Larry the Tree Guy

Russian Hawthrone

Russian Hawthorns are one of the most drought-tolerant trees on our list.  Again, establishing these trees with two seasons of normal watering will get their root systems healthy and strong enough to withstand dry conditions.

Susan, one of Tagawa’s Nursery Professionals, highly recommends Russian Hawthorn.  It was the first tree she nominated for our list!

Russian Hawthorns mature at 15 to 20 feet tall and wide with an upright oval form and slightly spreading lower branches.

These hawthorns have beautiful, finely-cut, dark green leaves, turning yellow in the fall.  The white flowers emerge in clusters in late spring.  They mature into richly-colored dark red berries late in the season.

The tree’s bark is a golden yellow that exfoliates or peels naturally.  The bark, combined with the berries, create excellent “winter interest.”   The tree is a great addition to any landscape, even after the leaves have fallen for the season.

Russian Hawthorns are a medium-fast grower.  They do have some thorns, as their name implies.

Japanese Lilac

Syringa reticulata (Japanese tree lilac;[1] Chinese: 暴马丁香 bao ma ding xiangJapanese: ハシドイ, romanizedhashidoi) is a species of Lilac, native to eastern Asia: in northern Japan (mainly Hokkaidō), northern China (GansuHebeiHeilongjiangHenanJilinLiaoningNei MongolNingxiaShaanxiShanxiSichuan), Korea, and far southeastern Russia (Primorye).[2][3][4]

Syringa reticulata is a deciduous small tree growing to a height of 39' (12 m), rarely to 49' (15 m), with a trunk up to 11.8" (30 cm), rarely 15.7" (40 cm) diameter; it is the largest species of lilac, and the only one that regularly makes a small tree rather than a shrub. The leaves are elliptic-acute, 1"-6"(2.5–15 cm) long and 1/2"-4" (1–8 cm) broad, with an entire margin, and a roughish texture with slightly impressed veins. The flowers are white or creamy-white, the corolla with a tubular base 0.16"-0.24"(4–6 mm) long and a four-lobed apex 0.12"-0.24" (3–6 mm) across, and a strong fragrance; they are produced in broad panicles 2"-11" (5–30 cm) long and 1"-8" (3–20 cm) broad in early summer. The fruit is a dry, smooth brown capsule (15–25 mm long), splitting in two to release the two winged seeds.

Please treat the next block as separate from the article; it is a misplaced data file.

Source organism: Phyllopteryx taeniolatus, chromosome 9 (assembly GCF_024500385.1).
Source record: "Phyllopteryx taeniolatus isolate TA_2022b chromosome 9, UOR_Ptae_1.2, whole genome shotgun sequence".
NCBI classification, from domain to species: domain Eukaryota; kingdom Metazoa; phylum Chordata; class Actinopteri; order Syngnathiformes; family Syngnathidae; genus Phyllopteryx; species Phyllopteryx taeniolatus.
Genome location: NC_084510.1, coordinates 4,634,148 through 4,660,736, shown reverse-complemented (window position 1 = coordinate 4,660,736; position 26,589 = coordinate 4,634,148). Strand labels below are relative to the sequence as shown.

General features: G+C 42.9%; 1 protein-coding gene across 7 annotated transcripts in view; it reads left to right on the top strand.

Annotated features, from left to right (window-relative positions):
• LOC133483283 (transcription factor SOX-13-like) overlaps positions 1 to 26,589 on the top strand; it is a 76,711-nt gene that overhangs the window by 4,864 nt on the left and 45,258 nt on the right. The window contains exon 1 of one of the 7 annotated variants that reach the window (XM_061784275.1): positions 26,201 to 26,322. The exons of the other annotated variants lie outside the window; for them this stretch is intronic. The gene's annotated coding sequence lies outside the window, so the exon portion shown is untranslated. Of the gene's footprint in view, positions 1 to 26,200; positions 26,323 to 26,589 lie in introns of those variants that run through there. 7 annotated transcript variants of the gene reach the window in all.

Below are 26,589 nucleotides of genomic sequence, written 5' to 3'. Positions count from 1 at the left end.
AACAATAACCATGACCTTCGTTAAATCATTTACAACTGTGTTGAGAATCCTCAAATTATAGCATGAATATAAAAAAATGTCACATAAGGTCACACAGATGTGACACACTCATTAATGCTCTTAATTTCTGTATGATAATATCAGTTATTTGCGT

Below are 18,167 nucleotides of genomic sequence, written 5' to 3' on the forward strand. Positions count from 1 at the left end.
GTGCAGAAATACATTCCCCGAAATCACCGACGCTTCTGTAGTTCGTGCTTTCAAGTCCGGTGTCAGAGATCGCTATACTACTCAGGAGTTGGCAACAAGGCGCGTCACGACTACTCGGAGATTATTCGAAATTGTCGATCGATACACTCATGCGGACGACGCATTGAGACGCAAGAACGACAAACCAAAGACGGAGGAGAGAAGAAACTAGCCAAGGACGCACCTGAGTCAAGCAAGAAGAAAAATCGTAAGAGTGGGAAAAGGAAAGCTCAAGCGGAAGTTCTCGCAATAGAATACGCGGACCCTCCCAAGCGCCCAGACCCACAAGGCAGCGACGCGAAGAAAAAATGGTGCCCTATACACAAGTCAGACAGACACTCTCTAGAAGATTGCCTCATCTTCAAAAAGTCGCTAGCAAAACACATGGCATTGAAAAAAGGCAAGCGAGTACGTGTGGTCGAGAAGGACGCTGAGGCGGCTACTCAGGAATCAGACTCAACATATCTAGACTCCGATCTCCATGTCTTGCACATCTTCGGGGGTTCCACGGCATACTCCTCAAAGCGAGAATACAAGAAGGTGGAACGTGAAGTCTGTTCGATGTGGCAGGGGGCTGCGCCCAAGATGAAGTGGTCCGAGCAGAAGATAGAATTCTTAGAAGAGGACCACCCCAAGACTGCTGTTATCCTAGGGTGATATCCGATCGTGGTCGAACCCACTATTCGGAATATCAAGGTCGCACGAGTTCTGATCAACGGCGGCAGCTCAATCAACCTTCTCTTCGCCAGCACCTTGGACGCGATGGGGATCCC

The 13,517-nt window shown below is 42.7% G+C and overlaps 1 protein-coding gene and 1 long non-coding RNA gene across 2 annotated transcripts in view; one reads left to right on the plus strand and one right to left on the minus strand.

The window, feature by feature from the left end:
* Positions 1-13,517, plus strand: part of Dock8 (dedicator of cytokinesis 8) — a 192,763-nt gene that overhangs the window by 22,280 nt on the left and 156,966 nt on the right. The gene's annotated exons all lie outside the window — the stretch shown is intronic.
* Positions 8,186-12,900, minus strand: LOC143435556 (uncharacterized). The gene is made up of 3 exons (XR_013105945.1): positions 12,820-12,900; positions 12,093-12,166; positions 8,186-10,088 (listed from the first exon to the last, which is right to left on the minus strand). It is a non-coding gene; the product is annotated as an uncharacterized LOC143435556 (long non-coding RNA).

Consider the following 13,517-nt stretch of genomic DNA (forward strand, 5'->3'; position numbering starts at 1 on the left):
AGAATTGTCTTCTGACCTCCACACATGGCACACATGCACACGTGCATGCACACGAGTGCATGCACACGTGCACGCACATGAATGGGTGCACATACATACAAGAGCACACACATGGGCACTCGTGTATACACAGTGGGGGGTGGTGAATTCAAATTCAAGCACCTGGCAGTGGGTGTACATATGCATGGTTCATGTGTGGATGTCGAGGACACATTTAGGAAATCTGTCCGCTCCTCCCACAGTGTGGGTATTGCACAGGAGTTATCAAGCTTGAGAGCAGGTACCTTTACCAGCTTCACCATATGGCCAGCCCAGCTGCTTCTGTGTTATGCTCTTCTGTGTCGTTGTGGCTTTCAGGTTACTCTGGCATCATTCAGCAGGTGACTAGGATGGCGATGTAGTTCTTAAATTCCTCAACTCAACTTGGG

Poplar

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The genus has a large genetic diversity, and can grow from 15–50 m (49–164 ft) tall, with trunks up to 2.5 m (8 ft 2 in) in diameter.

Male catkins of 

Populus × canadensis

The bark on young trees is smooth, white to greenish or dark grey, and often has conspicuous lenticels; on old trees, it remains smooth in some species, but becomes rough and deeply fissured in others. The shoots are stout, with (unlike in the related willows) the terminal bud present. The leaves are spirally arranged, and vary in shape from triangular to circular or (rarely) lobed, and with a long petiole; in species in the sections Populus and Aigeiros, the petioles are laterally flattened, so that breezes easily cause the leaves to wobble back and forth, giving the whole tree a "twinkling" appearance in a breeze. Leaf size is very variable even on a single tree, typically with small leaves on side shoots, and very large leaves on strong-growing lead shoots. The leaves often turn bright gold to yellow before they fall during autumn.